Critic Joe Viglione reviews movies, books, DVDs, CDs, and has all sorts of opinions on a variety of things. The monthly Top 40 is a sort-of directory...
commentaries and essays expand the thought process on RockJournalistJoeVig.blogspot.com ...so the reviews on the Top 40 aren't final, they are just the starting point to more discussion. You can always contact Joe directly at visual_radio [@] yahoo.com
WHO’S WHAT WHERE: Winchester’s public access television, WinCAM, recently honored six individuals. Joe Viglione of Medford was recognized as producer of the year. He started in access television in 1979, and is host of “Visual Radio,’’ which is approaching its 600th episode, and “The Buzzy Linhart Show.’’ Other winners included Melodie Wing, Beyond the Call of Duty Award; Dan Holahan, Most Dedicated Youth Producer; Robert Gotham, Most Advanced Youth Producer; Lydia Mullan, Most Ambitious Youth Producer; and Dan Sheridan, Best New Member. .
All 3 movies digitally restored in HD, all-new bonus features and a limited time only digital copy (on three discs) this gorgeous deluxe edition has everything but extensive liner notes on paper. As we go deeper into our digital world, DVDs are abandoning the traditional paper essays for everything being condensed into uniform packages that need machinery to bring you to that world. Thus, this extensive essay will be that replacement guide, will give you insight on the boxed set that you won’t find elsewhere.
As much as I’ve watched the films repeatedly there are flaws inside these diamonds, perhaps intentional flaws which help make for mass appeal while denying purists a “Citizen Kane” of fantasy films. As James Cameron was able to get his motion pictures to surpass their scripts, Avatar and Titanic generating more funds than any other films in recorded history, one wonders if director Robert Zemeckis had gone hard-core fantasy, had he took the entire project into his Contact realm, believable and thought-provoking. Alas, just as The Wizard Of Oz didn’t get the deserved sequels in the time period when Victor Fleming’s masterpiece took years to be fully appreciated, Contact also missed the opportunity to continue to tell its tale. But Back To The Future does keep on giving, especially with the bonus tracks, deleted scenes, never-before seen nuclear test site ending and so much more.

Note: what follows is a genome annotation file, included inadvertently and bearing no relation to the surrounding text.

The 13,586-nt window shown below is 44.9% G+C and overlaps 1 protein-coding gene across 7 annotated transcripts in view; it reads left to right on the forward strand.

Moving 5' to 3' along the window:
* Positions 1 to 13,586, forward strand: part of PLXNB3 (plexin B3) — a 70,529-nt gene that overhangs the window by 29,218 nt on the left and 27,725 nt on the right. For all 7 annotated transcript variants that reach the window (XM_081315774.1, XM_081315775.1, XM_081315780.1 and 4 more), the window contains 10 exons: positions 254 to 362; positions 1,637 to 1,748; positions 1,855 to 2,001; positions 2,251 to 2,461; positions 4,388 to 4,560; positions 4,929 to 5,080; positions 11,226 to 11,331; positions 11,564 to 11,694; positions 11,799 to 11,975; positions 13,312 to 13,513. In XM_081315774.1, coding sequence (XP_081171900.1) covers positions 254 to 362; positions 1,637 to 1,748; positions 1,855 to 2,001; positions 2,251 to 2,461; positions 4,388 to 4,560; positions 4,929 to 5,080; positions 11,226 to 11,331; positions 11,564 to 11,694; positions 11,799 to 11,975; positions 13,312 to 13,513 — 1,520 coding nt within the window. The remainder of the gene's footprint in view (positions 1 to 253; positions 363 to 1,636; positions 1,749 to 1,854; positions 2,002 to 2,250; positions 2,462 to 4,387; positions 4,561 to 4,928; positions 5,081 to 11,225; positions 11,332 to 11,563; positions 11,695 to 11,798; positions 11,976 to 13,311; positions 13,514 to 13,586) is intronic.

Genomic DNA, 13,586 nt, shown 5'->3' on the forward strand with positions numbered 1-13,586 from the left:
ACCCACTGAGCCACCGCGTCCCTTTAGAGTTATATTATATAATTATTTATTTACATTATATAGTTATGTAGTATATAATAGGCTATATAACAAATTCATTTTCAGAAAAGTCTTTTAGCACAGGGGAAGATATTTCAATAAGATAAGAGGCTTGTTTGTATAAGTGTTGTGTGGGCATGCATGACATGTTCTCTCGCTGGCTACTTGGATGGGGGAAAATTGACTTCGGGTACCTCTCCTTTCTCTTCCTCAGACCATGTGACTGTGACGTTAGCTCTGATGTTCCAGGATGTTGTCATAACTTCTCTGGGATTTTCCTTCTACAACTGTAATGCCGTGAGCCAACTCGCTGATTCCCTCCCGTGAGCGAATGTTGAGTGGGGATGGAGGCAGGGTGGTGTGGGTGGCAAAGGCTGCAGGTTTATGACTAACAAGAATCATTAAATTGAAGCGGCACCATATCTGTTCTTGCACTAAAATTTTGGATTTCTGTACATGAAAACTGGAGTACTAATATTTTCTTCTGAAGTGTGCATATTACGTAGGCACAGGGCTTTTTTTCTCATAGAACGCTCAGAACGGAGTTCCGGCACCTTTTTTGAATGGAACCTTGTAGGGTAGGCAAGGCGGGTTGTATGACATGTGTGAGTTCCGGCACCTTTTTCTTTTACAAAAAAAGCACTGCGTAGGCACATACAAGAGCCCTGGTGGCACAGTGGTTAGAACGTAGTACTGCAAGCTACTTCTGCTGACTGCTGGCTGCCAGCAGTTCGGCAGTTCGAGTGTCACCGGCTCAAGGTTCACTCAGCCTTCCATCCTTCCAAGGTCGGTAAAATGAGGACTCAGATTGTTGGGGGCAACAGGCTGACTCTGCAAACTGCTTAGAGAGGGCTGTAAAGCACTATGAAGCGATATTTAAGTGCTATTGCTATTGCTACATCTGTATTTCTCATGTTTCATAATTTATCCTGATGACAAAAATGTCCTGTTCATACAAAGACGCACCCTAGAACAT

A Lou-reedish cover, black and white of Lennon in dark glasses, and a truly solid and enjoyable documentary including performance and interviews mixed together in a compelling and exciting way. A great quote from one of the interviewees, probably engineer Roy Cicala - "Just because you're paranoid doesn't mean you are being followed"
This DVD was on television - an interesting occurrence these days as the T.A.M.I. Show and other mainstream DVDs are getting lots of play. Lennon notes that he was paranoid, the phone was tapped "People thought I was crazy; they did anyway". Yoko adds "They wanted to make it obvious so that we would get scared. They wanted to shut us up."
This DVD is tremendous and very necessary for every Lennon fan. It arrived on my doorstep FedEx on the 30th anniversary of John Lennon's passing.
3)Tommy James Three Times In Love / Hi Fi
5) VERSACE His Final Hours
We’ve said it before, these “final 24″ DVDs are ghoulish in their approach to giving biographies of deceased famous people, despite the merit each of them appears to have. The sensationalism – the exploitation – is truly over the top on the Versace story, which is quite obvious with just a glance – a figure on the back of the DVD pointing a gun at the back of the head of an alleged photo of Versace.
The dour narrator lavishes praise on Versace for allegedly “discovering the super model”, but the gloomy story combines voyeuristic indulgences into the seedy path of the serial killer and the lifestyle of the clothes designer who wasn’t a heterosexual. The gay aspect is so in-your-face to be embarrassing, there for shock value more than historical or narrative purposes. Read more here: http://www.tmrzoo.com/2010/18266